Desiree Gruber is the model for a multihyphenate career.
The low-key Gruber is the chief executive officer of the public relations, production and management agency Full Picture; runs the scarf brand Theodora & Callum; is the eight-time Emmy-nominated creator and executive producer of “Project Runway,” and counts Victoria’s Secret as a client since the first fashion show in 1995.
Gruber founded Modelinia.com in 2009, a content platform dedicated to all things modeling, and the site had more than 3 million visits and 12 million page views last year. She also orchestrates the licensing and manages deals for Heidi Klum’s lines for New Balance, Babies ‘R’ Us, QVC and Coty fragrances, as well as her p.r. and digital projects.
“I bring projects and ideas to life. I’m so interested in everything that is happening. I live at the crossroads of fashion, technology, music, hospitality, entertainment and television. When I say TV, I think content and all of those things apply to fashion,” Gruber says. “My original training in p.r. is an incredible master’s degree in creating brands because that is what telling stories is all about.”
Klum, a longtime friend of Gruber’s, said that when Gruber first explained to her what p.r. was, it didn’t make any sense. “We would hang out, and I asked her, ‘What is this “publicist job” — and can you do any publicizing around me?’”
Gruber told Klum that when she had done something of “importance” she would start representing her, and when Klum began modeling for Victoria’s Secret in the late Nineties, Gruber worked her magic publicist powers.
“At that time, it was kind of a big deal to be one of the new Angels because everyone was established. There was Stephanie Seymour, Tyra Banks and Helena Christensen, and I was the new kid on the block,” Klum said. “Desiree said that’s an exciting story, called the newspapers and told people about me — and when they went to the show, they were interested because she created a buzz about me being a new model.”
Gruber and Klum then went on to create “Project Runway” with Harvey Weinstein in 2004 — which wrapped up filming in 10th and 11th seasons this summer. The 11th season, featuring Zac Posen, premiered on Jan. 24.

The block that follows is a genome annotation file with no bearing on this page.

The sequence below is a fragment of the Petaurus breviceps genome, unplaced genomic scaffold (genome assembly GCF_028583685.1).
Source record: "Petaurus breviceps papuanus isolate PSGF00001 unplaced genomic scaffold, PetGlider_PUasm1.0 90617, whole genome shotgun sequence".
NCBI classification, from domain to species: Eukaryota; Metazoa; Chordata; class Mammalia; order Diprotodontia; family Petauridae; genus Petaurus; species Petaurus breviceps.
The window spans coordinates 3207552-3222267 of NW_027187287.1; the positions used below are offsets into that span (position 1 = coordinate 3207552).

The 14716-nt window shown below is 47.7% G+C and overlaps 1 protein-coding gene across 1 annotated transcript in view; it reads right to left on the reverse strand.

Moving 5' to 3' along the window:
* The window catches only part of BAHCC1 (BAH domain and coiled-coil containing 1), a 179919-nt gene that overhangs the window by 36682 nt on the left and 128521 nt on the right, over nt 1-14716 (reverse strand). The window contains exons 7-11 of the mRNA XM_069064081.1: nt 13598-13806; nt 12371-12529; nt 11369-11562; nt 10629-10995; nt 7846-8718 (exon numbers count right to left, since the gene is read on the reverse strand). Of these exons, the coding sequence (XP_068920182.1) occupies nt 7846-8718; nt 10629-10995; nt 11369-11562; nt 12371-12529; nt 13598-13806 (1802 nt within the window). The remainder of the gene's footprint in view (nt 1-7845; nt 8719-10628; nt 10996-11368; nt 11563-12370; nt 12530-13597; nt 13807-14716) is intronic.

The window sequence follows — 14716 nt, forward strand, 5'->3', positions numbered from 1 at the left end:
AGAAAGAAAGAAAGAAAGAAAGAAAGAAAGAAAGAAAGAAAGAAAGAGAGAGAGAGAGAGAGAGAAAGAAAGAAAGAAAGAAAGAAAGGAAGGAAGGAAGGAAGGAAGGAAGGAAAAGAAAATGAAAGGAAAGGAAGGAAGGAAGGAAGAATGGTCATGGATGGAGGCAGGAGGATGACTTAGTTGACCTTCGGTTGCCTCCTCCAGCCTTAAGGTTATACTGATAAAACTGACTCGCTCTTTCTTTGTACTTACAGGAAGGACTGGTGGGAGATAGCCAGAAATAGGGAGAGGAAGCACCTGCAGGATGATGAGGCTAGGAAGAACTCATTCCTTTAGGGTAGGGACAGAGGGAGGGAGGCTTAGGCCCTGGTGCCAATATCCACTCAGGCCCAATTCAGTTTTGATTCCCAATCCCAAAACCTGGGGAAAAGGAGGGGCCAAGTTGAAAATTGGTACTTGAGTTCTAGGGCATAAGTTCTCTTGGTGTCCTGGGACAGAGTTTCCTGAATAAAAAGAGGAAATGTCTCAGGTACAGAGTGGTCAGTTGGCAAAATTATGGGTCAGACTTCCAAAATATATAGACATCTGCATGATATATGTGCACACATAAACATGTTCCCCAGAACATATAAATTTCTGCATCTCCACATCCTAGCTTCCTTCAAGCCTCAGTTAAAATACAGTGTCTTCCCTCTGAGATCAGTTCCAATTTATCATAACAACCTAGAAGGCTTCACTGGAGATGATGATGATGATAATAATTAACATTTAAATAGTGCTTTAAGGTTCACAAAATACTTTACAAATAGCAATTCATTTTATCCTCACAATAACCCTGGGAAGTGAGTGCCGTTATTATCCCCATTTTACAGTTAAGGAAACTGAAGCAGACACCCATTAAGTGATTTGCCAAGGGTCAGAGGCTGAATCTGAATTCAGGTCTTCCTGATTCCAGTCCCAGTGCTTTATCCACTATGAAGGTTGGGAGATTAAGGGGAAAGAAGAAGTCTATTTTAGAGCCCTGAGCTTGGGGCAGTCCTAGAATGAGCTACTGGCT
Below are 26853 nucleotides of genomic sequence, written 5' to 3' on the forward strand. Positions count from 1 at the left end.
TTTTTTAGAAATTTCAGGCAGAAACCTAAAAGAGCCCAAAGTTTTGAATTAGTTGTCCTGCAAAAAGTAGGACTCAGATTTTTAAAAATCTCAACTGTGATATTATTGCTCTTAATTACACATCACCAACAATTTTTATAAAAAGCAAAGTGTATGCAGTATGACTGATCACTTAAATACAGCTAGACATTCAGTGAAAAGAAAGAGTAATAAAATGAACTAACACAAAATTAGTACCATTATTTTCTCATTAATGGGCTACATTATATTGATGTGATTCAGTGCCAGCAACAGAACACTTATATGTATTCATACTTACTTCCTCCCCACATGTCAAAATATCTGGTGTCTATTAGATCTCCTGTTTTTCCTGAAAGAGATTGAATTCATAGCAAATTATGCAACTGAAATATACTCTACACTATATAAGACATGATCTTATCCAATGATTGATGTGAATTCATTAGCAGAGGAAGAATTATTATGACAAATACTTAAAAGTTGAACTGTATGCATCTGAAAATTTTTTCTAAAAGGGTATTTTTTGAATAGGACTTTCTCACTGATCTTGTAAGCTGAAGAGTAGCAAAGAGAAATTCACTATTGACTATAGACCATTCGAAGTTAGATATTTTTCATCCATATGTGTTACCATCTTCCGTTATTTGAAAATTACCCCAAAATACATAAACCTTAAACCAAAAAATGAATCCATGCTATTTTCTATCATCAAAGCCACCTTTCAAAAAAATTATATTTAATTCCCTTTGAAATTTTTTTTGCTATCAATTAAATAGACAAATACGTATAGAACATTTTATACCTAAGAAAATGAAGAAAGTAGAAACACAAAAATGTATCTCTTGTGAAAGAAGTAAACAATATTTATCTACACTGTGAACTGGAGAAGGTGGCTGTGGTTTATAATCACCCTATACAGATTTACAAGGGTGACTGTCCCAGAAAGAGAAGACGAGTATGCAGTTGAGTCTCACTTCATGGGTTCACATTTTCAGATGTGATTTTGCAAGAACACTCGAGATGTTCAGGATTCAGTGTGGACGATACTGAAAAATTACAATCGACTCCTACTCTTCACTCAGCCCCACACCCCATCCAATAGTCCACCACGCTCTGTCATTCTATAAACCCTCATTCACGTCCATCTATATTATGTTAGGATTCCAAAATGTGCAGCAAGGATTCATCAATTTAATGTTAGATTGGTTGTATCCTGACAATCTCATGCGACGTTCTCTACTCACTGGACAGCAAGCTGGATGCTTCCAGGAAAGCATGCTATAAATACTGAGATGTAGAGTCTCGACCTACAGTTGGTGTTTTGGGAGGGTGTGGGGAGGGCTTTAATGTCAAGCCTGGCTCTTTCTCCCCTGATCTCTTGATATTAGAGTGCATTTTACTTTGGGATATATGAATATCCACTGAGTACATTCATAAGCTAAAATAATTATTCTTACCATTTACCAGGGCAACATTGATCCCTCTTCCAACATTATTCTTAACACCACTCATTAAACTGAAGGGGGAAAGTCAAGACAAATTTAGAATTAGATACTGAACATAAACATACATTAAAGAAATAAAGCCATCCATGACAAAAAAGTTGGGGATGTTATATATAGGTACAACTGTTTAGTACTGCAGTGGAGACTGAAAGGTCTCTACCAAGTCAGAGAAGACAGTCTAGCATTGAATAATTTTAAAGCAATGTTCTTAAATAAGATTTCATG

Elaborating on her TV projects, Gruber steers the conversation in an online direction, noting that Full Picture works closely with Brian Bedol of Bedrocket Media Ventures on Look TV, one of YouTube’s premium content channels dedicated to fashion and beauty. According to industry sources, the agency and Bedrocket’s partnership received $5 million in funding from YouTube to develop the platform, which will see its one-year anniversary in April.
Programming is focused on a group of four women in New York City — Daniella Pineda, Sally Lyndley, Valentine Bureau and Victoria Floethe — and videos explore fashion, beauty, sex, shopping and street style. To date, the channel has seen more than 4 million views and almost 87,000 subscribers.
While Gruber calls it an “incredible journey” to incubate this type of fashion content online, she acknowledges that creating video content, especially on a daily basis, is hard.
“How-to videos is not what is resonating with women out there. They have to connect with the woman who is telling them what to do,” Gruber says. “You need to create a personality before you give them this advice. You have three minutes to capture someone’s attention and have them want to come back and watch again.”
Besides maintaining Look TV, Gruber recently collaborated with Arianna Huffington on another digital project. She worked closely with Huffington on developing an app called GPS for the Soul that measures the heart rate and provides a guide of things that help the user achieve peace.